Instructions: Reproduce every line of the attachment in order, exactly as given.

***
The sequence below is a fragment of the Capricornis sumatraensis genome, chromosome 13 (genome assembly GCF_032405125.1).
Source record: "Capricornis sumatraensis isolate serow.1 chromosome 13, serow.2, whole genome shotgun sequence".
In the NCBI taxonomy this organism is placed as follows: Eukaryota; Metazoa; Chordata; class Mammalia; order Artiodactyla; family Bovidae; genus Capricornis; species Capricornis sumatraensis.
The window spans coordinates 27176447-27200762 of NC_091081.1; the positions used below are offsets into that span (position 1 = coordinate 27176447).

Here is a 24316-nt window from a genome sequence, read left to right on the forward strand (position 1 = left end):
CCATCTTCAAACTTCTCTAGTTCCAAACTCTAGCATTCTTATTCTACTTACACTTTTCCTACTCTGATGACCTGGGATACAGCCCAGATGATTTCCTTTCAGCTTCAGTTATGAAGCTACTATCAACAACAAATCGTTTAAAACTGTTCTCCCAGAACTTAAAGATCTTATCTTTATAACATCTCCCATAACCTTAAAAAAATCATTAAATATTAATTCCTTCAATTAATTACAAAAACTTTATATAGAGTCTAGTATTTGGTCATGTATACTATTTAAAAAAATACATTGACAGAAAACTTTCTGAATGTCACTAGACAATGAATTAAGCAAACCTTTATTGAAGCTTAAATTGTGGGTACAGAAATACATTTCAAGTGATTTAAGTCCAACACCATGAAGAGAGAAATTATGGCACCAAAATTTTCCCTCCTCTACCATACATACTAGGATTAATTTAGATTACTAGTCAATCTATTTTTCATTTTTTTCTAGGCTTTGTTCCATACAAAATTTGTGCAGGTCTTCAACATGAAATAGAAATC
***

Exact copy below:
The sequence below is a fragment of the Capricornis sumatraensis genome, chromosome 13 (genome assembly GCF_032405125.1).
Source record: "Capricornis sumatraensis isolate serow.1 chromosome 13, serow.2, whole genome shotgun sequence".
In the NCBI taxonomy this organism is placed as follows: Eukaryota; Metazoa; Chordata; class Mammalia; order Artiodactyla; family Bovidae; genus Capricornis; species Capricornis sumatraensis.
The window spans coordinates 27176447-27200762 of NC_091081.1; the positions used below are offsets into that span (position 1 = coordinate 27176447).

Here is a 24316-nt window from a genome sequence, read left to right on the forward strand (position 1 = left end):
CCATCTTCAAACTTCTCTAGTTCCAAACTCTAGCATTCTTATTCTACTTACACTTTTCCTACTCTGATGACCTGGGATACAGCCCAGATGATTTCCTTTCAGCTTCAGTTATGAAGCTACTATCAACAACAAATCGTTTAAAACTGTTCTCCCAGAACTTAAAGATCTTATCTTTATAACATCTCCCATAACCTTAAAAAAATCATTAAATATTAATTCCTTCAATTAATTACAAAAACTTTATATAGAGTCTAGTATTTGGTCATGTATACTATTTAAAAAAATACATTGACAGAAAACTTTCTGAATGTCACTAGACAATGAATTAAGCAAACCTTTATTGAAGCTTAAATTGTGGGTACAGAAATACATTTCAAGTGATTTAAGTCCAACACCATGAAGAGAGAAATTATGGCACCAAAATTTTCCCTCCTCTACCATACATACTAGGATTAATTTAGATTACTAGTCAATCTATTTTTCATTTTTTTCTAGGCTTTGTTCCATACAAAATTTGTGCAGGTCTTCAACATGAAATAGAAATC